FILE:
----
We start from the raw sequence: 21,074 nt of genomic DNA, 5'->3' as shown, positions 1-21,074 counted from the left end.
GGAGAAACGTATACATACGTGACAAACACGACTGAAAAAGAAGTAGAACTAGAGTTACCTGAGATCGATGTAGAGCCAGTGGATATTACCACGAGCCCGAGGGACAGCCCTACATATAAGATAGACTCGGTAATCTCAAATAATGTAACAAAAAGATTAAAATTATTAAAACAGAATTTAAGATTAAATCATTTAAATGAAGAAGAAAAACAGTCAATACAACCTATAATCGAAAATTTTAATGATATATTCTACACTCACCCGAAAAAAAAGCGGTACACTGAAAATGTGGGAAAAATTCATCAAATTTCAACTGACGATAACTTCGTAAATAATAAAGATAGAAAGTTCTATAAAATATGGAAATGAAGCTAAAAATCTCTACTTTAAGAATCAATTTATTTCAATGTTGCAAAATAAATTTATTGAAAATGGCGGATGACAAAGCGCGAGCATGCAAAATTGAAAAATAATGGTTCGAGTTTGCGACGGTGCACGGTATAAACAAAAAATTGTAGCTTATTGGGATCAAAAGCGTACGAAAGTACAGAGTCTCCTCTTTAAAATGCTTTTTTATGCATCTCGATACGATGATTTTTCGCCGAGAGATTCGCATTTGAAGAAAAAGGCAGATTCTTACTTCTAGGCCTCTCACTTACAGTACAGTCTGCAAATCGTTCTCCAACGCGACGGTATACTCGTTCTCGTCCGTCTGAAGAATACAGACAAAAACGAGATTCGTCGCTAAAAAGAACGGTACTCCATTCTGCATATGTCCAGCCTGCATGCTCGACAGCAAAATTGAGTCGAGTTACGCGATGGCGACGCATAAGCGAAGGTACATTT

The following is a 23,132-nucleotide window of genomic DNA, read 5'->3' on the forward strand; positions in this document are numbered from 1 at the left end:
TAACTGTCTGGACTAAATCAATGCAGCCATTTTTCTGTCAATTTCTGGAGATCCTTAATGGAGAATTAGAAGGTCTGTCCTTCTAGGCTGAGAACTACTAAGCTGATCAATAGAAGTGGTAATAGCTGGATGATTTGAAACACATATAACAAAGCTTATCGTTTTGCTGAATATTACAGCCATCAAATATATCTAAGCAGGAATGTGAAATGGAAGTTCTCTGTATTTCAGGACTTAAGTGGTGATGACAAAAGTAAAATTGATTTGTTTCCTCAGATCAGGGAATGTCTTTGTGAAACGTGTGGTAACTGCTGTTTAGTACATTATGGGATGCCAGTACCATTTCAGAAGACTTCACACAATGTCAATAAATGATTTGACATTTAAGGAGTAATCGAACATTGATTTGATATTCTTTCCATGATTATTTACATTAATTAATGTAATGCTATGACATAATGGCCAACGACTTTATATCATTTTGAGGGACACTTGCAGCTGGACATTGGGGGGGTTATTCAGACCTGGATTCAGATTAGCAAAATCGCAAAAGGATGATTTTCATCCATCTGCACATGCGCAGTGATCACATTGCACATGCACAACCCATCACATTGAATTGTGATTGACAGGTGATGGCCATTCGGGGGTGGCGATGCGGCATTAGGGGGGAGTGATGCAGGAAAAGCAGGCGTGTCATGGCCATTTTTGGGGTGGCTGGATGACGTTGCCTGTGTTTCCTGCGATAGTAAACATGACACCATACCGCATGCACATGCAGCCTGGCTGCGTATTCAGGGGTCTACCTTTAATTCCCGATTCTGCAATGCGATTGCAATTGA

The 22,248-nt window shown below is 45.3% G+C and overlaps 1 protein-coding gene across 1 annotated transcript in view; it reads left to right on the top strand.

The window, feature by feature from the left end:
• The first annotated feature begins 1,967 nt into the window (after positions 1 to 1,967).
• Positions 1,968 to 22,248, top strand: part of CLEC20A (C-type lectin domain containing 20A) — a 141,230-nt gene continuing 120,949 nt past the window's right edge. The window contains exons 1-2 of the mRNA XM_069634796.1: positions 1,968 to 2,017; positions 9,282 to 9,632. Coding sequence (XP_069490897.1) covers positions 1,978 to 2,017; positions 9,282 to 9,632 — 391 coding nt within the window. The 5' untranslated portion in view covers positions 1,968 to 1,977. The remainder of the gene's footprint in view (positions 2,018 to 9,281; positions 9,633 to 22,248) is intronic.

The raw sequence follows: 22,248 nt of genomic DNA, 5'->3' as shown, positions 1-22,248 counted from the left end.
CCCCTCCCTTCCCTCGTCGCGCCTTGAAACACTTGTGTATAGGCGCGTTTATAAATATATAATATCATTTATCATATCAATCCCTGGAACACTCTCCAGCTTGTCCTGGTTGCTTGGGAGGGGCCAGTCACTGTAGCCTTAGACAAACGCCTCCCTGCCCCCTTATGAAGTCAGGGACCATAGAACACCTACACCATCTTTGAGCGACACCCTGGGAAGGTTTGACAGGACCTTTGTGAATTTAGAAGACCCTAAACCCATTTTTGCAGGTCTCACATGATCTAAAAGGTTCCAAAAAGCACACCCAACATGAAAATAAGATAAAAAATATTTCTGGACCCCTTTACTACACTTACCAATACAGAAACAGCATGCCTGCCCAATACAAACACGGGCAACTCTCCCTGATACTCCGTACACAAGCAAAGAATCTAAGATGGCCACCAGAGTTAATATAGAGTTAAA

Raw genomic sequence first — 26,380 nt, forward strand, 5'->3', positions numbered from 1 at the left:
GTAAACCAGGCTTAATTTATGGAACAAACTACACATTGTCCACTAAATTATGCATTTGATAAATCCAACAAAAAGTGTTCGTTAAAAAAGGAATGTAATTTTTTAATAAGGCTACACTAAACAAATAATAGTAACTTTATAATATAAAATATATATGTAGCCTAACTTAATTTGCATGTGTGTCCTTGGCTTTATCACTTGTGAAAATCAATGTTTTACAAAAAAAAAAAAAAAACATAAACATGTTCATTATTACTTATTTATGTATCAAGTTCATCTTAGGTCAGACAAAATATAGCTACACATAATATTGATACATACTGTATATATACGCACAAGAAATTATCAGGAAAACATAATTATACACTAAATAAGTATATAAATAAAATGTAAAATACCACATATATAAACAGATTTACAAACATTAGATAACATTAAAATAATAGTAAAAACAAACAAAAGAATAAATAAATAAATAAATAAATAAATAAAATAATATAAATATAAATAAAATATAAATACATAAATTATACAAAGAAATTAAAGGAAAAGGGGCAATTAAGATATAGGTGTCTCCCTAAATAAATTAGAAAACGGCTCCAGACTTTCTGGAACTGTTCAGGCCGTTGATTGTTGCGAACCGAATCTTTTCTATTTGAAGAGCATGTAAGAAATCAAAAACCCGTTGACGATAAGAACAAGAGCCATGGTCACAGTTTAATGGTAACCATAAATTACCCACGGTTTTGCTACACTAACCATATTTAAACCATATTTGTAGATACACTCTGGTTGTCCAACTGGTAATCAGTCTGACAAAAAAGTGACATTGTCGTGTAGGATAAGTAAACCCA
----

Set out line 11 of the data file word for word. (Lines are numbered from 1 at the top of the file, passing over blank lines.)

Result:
Raw genomic sequence first — 26,380 nt, forward strand, 5'->3', positions numbered from 1 at the left: